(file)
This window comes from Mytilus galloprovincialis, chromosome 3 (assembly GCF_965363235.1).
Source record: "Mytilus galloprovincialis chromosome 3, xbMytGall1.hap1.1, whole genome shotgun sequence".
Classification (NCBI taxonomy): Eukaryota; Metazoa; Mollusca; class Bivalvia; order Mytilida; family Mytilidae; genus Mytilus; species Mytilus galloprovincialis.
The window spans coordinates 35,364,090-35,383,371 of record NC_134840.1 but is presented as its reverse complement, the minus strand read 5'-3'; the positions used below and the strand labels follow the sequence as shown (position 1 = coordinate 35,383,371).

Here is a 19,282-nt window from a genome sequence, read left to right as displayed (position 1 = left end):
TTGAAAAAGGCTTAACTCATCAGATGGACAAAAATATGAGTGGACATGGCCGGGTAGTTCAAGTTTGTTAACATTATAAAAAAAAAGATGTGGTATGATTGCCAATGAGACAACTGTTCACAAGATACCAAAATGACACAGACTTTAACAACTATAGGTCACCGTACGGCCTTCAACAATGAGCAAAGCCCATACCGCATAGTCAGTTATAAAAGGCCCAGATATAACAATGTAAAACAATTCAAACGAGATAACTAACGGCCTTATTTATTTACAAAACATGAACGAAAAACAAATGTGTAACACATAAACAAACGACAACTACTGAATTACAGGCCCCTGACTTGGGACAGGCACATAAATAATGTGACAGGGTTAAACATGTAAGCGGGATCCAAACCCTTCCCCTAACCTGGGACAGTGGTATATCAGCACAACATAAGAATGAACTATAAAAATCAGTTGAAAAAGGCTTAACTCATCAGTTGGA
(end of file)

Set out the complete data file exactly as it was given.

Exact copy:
This window comes from Mytilus galloprovincialis, chromosome 3 (assembly GCF_965363235.1).
Source record: "Mytilus galloprovincialis chromosome 3, xbMytGall1.hap1.1, whole genome shotgun sequence".
Classification (NCBI taxonomy): Eukaryota; Metazoa; Mollusca; class Bivalvia; order Mytilida; family Mytilidae; genus Mytilus; species Mytilus galloprovincialis.
The window spans coordinates 35,364,090-35,383,371 of record NC_134840.1 but is presented as its reverse complement, the minus strand read 5'-3'; the positions used below and the strand labels follow the sequence as shown (position 1 = coordinate 35,383,371).

Here is a 19,282-nt window from a genome sequence, read left to right as displayed (position 1 = left end):
TTGAAAAAGGCTTAACTCATCAGATGGACAAAAATATGAGTGGACATGGCCGGGTAGTTCAAGTTTGTTAACATTATAAAAAAAAAGATGTGGTATGATTGCCAATGAGACAACTGTTCACAAGATACCAAAATGACACAGACTTTAACAACTATAGGTCACCGTACGGCCTTCAACAATGAGCAAAGCCCATACCGCATAGTCAGTTATAAAAGGCCCAGATATAACAATGTAAAACAATTCAAACGAGATAACTAACGGCCTTATTTATTTACAAAACATGAACGAAAAACAAATGTGTAACACATAAACAAACGACAACTACTGAATTACAGGCCCCTGACTTGGGACAGGCACATAAATAATGTGACAGGGTTAAACATGTAAGCGGGATCCAAACCCTTCCCCTAACCTGGGACAGTGGTATATCAGCACAACATAAGAATGAACTATAAAAATCAGTTGAAAAAGGCTTAACTCATCAGTTGGA